Rachel: I would say. My husband and I went on our 10-year anniversary last October. We went to Puerto Rico. It’s a three-day weekend. The first time we’ve been away from the kids. It was great. We had a fantastic time. Everything was great. And you got back and you’re back in reality. And for my children’s school last year, I ran an auction.
And really, I mean, I know that was stressful. I got home from that and pretty much got back into running this auction for my children’s school, which we had the first of April. And it was a lot of work. Like I was putting my kids to bed at eight o’clock and then working from eight to 12 or one o’clock on the auction five or six nights a week. I know that was a lot of stress and I guess I thought that once the auction came and went then I would just go back to where I was.
Rachel: Being able to go to bed at 9:30, 10 o’clock at night. That never happened. I would go to bed and then I would lay there until midnight, until I could go back [inaudible].
Marc: And previously you haven’t had trouble falling asleep?
Rachel: Never. No.
Marc: Okay. Interesting. Caffeine? Do you do coffee, tea, what kind of caffeine?
Rachel: I do. I drink coffee in the morning. I really only have like a cup of coffee. Sometimes I’ll have two. It’s not an eight-ounce cup. It’s a mug of coffee. But that’s really all I have time for in the morning.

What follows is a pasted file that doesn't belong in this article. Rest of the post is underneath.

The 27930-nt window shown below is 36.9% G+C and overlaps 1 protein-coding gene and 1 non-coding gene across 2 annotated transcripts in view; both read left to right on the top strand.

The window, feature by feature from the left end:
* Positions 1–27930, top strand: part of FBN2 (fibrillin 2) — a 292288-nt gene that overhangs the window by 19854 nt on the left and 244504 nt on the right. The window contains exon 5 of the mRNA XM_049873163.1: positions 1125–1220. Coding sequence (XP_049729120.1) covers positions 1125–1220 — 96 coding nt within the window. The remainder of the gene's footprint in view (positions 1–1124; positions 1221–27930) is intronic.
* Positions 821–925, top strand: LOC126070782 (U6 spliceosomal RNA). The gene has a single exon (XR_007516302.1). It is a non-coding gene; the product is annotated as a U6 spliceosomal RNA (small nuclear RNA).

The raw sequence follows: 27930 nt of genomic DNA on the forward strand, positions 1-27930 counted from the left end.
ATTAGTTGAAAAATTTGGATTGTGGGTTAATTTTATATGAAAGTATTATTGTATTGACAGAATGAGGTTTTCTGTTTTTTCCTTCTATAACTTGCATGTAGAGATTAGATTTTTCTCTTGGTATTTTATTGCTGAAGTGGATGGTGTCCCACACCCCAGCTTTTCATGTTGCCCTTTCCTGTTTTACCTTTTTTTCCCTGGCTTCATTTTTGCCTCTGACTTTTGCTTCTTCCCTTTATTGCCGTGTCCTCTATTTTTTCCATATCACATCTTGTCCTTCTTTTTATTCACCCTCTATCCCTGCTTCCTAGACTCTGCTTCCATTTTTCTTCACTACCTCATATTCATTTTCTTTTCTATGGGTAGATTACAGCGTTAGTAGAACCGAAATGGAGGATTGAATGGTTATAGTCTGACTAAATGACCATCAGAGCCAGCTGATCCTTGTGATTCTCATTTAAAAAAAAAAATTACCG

Marc: Okay. Got it. Are there any other health symptoms or health pieces that have changed for you in the last year or two that you’ve noticed other than this weight thing, sleep thing? Anything else change: digestion, mood?
Rachel: Digestion is fine. Mood is fine. My hair started falling out about six weeks ago. And that was really the catalyst for me going to see the doctor. I would say that, that was the biggest thing. Because you got the weight out and you think, you can just cut back your calories and then it will come off. But when my hair started falling out, that was definitely what sent me to the doctor and I finally got in Friday.
Marc: Got it. Okay. Do you pay attention to how much protein you eat each day?
Marc: How much protein do you think you eat a day, if you had to say it in grams or calories?
Rachel: I’d probably say about 75 grams.
Marc: Okay. Yes, because hair loss is oftentimes related to thyroid issues. And it could be related to protein malnourishment, which you don’t have, given the amount of protein that you’re eating. And it could be tied into stress. Those are generally your three big bets for that. But we’re going to cycle back to that.
So right now, just so you know, I’m asking these questions because I’m just sleuthing a bit. I’m interested in finding out more details because you’ve had what feels like to you, and wisely so, a hard to explain weight gain. So it makes perfect sense to me given that, that you go, “Huh, hard to explain that. Let’s try to break this down and figure it out because it ain’t making sense.” So that’s what I’m trying to do.
So I’m asking my kind of questions to gather information, to see if I can be of help here. Has your eating pattern changed in terms of, “Well, I’m eating just way more food at night.” Has that changed at all in terms of amount of food at night?